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Windsor v. State

Supreme Court of Delaware

August 28, 2014

WILLIAM T. WINDSOR, III, Defendant-Below, Appellant,
v.
STATE OF DELAWARE, Plaintiff-Below, Appellee

Submitted June 27, 2014

Case Closed September 15, 2014.

Editorial Note:

This decision has been designated as "Table of Decisions Without Published Opinions." in the Atlantic Reporter.

Court Below: Superior Court of the State of Delaware, in and for Sussex County. Cr. ID 1212009736.

Before STRINE, Chief Justice, HOLLAND, and RIDGELY, Justices.

ORDER

Leo E. Strine, Jr., Chief Justice

This 28th day of August 2014, upon consideration of the appellant's Supreme Court Rule 26(c) brief, the State's response, and the record below, it appears to the Court that:

(1) On February 18, 2013, a grand jury indicted William T. Windsor, III, on three counts of rape in the second degree, two counts of continuous sexual abuse of a child, ten counts of sexual abuse of a child bye a person in a position of trust in the first degree, three counts of rape in the fourth degree, ten counts of sexual solicitation of a child, eighty-seven counts of sexual abuse of a child by a person of trust in the second degree, forty-three counts of unlawful sexual contact in the second degree, and two counts of endangering the welfare of a child. The victims (" Victim 1" and " Victim 2" ) were daughters of Windsor's girlfriend.

(2) Windsor moved for a bill of particulars, to sever the charges related to the two victims, and to suppress his inculpatory statement to the police. The Superior Court granted the motion to sever. The parties agreed that the State would not use Windsor's statement after the one hour and twenty-five minute mark of the police interview at trial and the Superior Court denied the motion to suppress.

(3) At an office conference on September 5, 2013, the Superior Court directed the State to consider reducing the number of charges it presented at trial.[1] The State then requested that the Superior Court reconsider severance if the number of charges was reduced and the Superior Court indicated that it would do so.[2]

(4) On September 9, 2013, the morning of jury selection, the State offered an amended indictment reducing the number of charges involving Victim 1 from 151 counts to twelve counts and indicated it had a draft amended indictment reducing the number of charges against Victim 2 from nine counts to eight counts.[3] The State also sought to rejoin the charges involving both victims so there could be one trial instead of two.[4] The State indicated it would not oppose a continuance if Windsor was not prepared to proceed to trial that day on the charges against both victims.[5] The Superior Court denied the request for rejoinder of the charges and held that trial would proceed the next day, as originally scheduled, on the twelve counts involving Victim 1.[6]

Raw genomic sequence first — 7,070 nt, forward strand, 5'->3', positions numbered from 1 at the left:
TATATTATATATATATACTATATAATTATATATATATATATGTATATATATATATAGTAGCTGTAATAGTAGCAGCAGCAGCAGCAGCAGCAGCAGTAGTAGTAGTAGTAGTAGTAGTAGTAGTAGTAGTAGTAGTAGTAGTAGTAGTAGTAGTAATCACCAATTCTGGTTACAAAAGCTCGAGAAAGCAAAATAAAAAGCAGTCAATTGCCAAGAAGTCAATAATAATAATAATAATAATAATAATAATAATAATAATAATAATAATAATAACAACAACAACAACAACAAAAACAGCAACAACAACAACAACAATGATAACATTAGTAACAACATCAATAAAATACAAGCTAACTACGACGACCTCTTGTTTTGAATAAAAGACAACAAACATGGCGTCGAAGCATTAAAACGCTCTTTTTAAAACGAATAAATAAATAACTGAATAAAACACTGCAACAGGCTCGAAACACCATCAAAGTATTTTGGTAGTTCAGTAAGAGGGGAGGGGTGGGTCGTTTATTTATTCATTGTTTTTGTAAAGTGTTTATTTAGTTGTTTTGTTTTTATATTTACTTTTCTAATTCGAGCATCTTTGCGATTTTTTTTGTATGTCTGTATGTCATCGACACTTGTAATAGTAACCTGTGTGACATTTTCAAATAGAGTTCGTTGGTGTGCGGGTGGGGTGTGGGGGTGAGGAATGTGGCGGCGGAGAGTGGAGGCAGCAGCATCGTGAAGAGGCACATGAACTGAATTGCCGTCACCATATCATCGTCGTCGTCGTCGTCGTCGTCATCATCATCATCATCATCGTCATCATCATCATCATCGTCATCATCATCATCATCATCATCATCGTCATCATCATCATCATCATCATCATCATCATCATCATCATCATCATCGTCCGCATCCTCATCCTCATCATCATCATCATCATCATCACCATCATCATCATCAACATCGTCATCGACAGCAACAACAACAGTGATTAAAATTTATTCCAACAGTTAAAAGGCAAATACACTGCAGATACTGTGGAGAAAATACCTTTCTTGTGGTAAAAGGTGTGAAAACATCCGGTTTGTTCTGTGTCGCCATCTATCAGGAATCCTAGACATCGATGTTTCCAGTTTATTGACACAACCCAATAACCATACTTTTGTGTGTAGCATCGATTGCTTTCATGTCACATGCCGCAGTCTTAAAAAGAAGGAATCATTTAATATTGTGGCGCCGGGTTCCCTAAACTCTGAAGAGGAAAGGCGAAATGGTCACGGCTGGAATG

(5) Later that same day, Windsor pled guilty to one count of rape in the second degree in the case involving Victim 1 and nolo contendere to continuous sexual abuse of a child in the case involving Victim 2. Before accepting his plea, the Superior Court conducted a lengthy colloquy with Windsor. During the colloquy, Windsor stated under oath that: (i) he had freely and voluntarily decided to plead guilty to rape in the second degree and nolo contendere to continuous sexual abuse of a child; (ii) he had not been promised anything that was not stated in the written plea agreement; (iii) nobody had forced or threatened him to enter the plea; (iv) he understood that by entering the plea there would not be a trial and that he would be waiving several constitutional rights, including the right to be presumed innocent until the charges were proven beyond a reasonable doubt and the right to hear and question witnesses; and (v) he understood that he could receive a total maximum penalty of fifty years of incarceration.[7] After pleading guilty, Windsor sent two letters to the Superior Court inquiring about the substance of the September 5, 2013 office conference.

(6) The sentencing hearing took place on December 13, 2013. After the Superior Court heard statements from Windsor's counsel and relatives, Windsor asked the Superior Court if he could make a Superior Court Criminal Rule 32(d) (" Rule 32(d)" ) motion.[8] Under Rule 32(d), the court may permit withdrawal of a guilty plea or plea of nolo contendere upon a showing by the defendant of any fair and just reason, if the defendant moves to withdraw his plea before imposition of the sentence. Windsor's counsel did not file a Rule 32(d) motion before the ...


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